Projecting the future performance of a prospect is a crapshoot at best. Skill sets and tools are for paper; however, the game is played on the field. Yet, there are times when players come up who seem to be as close to “sure things” as possible. In my opinion, I think that both Mike Trout of the Los Angeles Angels of Anaheim and Bryce Harper of the Washington Nationals are exceptional talents who should have long careers in the Majors. But if you were a GM, which one would you build a franchise around?
Pros for Trout
1. Blazing speed – Trout has first class speed, and it translates well in the outfield and on the base paths. He is a legitimate threat to steal 50 bases per season in his prime. 2. Long leash – The Angels made it clear when they released Bobby Abreu that they were going to be sticking with Trout for better or worse. They are depending on him to come into the top of that rotation and frequently set the table for their thumpers.
Cons for Trout
1. Lacking the two hitting tools – As good as he is in the field and on the bases, he has not shown that he can hit for power or average. Of course, with his speed, it seems likely that he will hit for more average as his career continues. 2. Speed will wane – As with all speedsters, eventually the wheels stop turning like they used to. He will have to make sure that he improves his hitting skills enough to warrant staying at the top of a Major League lineup.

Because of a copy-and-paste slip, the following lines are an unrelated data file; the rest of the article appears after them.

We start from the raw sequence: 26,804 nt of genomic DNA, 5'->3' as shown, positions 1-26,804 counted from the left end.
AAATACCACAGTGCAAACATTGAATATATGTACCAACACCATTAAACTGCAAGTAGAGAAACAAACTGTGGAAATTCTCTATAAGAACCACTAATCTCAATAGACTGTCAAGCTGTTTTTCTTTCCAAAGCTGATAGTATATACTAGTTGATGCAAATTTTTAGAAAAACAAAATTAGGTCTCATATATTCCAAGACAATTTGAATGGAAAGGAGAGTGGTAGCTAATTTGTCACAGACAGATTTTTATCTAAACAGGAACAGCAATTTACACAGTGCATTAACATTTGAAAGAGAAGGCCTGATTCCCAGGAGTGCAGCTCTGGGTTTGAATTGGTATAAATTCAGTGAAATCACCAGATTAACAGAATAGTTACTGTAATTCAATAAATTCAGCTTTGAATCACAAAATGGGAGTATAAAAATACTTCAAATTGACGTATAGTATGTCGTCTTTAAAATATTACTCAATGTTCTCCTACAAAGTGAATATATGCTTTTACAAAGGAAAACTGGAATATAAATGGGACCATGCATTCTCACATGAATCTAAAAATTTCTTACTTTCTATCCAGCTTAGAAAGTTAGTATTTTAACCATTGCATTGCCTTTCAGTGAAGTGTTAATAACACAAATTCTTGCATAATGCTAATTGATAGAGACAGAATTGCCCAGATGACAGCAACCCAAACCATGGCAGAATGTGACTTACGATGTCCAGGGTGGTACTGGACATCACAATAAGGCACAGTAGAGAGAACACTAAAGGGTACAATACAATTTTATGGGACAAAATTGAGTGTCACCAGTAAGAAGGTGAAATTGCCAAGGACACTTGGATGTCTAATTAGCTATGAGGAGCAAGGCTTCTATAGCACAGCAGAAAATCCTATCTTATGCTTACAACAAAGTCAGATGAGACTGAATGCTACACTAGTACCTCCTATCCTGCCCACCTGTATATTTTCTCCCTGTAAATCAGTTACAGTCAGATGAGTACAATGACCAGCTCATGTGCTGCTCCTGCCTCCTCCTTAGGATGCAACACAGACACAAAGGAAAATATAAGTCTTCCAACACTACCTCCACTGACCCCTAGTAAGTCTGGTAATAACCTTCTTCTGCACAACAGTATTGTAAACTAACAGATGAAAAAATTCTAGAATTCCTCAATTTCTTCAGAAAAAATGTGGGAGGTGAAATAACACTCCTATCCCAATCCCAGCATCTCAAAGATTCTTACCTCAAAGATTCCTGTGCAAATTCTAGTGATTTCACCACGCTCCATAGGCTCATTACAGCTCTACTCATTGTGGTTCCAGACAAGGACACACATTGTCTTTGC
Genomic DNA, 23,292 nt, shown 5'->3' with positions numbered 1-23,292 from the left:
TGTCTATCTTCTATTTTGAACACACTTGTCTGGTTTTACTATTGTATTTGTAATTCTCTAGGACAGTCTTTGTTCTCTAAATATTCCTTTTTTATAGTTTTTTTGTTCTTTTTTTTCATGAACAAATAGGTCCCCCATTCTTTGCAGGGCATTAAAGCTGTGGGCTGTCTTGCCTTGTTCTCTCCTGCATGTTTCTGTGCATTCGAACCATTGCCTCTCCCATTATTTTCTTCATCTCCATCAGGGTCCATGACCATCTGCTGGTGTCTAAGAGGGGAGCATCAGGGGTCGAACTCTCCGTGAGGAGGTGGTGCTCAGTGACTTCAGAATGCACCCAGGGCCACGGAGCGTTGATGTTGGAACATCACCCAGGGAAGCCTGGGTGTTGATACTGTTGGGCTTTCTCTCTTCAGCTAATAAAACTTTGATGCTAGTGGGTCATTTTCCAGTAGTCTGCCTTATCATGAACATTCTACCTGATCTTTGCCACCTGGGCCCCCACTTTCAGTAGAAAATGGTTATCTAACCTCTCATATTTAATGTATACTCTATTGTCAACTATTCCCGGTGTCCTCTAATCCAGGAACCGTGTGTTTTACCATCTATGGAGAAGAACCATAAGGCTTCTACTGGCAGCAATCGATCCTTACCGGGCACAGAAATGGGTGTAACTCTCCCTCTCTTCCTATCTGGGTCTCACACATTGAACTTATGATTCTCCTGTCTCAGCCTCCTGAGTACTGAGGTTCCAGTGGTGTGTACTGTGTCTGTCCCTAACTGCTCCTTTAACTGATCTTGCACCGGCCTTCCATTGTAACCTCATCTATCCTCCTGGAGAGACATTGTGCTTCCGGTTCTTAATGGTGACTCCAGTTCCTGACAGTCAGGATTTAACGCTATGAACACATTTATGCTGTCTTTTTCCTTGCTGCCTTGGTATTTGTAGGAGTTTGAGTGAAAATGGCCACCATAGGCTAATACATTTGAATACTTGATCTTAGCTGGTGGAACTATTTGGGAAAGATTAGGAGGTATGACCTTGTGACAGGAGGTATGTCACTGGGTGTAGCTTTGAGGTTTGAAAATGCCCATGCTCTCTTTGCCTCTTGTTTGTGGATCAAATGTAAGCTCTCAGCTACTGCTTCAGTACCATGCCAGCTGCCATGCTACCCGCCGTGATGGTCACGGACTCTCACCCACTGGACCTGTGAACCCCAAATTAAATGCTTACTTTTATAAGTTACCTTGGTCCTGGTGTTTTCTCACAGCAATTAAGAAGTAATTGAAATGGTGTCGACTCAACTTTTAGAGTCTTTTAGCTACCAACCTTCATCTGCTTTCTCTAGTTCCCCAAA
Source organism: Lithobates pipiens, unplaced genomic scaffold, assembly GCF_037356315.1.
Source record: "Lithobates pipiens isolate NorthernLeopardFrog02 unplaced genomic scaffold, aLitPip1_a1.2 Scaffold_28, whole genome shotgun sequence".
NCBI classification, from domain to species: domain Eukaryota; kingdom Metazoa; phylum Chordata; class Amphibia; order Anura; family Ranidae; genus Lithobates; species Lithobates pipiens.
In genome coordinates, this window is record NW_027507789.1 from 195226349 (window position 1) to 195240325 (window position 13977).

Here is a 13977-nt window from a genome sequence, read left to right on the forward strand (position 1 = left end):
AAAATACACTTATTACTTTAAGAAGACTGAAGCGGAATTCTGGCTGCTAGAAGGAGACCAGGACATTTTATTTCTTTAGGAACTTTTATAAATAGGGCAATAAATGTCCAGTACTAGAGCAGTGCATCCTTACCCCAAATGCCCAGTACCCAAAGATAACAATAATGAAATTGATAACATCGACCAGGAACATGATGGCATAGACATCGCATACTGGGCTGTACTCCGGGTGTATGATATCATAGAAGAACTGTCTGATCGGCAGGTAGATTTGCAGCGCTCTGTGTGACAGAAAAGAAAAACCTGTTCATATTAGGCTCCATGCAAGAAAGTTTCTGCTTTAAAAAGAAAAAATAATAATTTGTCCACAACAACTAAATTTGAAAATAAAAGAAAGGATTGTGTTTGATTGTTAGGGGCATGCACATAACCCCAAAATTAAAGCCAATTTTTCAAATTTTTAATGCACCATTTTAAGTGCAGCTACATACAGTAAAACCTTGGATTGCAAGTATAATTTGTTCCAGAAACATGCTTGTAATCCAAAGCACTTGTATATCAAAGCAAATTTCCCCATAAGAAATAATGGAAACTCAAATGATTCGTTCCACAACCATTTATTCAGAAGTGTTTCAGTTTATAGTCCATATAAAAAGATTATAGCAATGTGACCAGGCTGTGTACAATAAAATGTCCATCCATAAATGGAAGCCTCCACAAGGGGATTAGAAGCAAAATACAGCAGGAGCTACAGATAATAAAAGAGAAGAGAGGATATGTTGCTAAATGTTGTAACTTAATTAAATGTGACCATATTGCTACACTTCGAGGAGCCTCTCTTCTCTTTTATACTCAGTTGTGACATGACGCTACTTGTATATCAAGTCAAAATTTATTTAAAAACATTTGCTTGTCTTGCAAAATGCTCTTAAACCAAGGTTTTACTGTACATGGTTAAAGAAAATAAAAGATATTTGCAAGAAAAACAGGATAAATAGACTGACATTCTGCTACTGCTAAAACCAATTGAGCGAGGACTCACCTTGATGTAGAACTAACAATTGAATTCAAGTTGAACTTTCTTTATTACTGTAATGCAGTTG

Pros for Harper
1. Major power potential – Harper’s mammoth HRs while in high school and college have already become legendary. He definitely has the makeup of a hitter who can smash 40-plus HRs in multiple seasons in his prime. 2. Four legitimate tools – Harper possesses great power and has the ability to hit for a high batting average and get on base. He is also an above-average defensive outfielder with a rocket arm and will provide value on both sides of the ball.
Cons for Harper
1. Attitude/personality concerns – Harper has showed up opposing players and umpires in a few notable instances, and he seems to have really bought into his own hype. It will be interesting to see how veterans handle his bravado and whether or not the confidence could actually help him. 2. Limited professional experience – His limited time in the minors could stunt his overall development.
My best GM Impression
As much as I am concerned about the attitude issues, I would have to select Harper to build around for three main reasons: 1. Lineup placement - He projects to be a 3/4-hole hitter. These hitters are invaluable to a club when they produce on a regular basis. It’s not often that you can market or build an entire team around a leadoff hitter. 2. Major upside – It is still to be seen whether or not he will live up to the hype, but it does seem like Harper has the ability to measure up. If he shows an ability to respond positively to coaching and criticism, he could be untouchable. 3. Position flexibility – The Nats made the best decision possible by immediately moving him to the outfield. Down the line, he could be moved to 1B, where there will be even less wear and tear on his body.
The debate gauntlet has been thrown down. Let me hear what you think! Hit me up on Twitter @KyleOKC.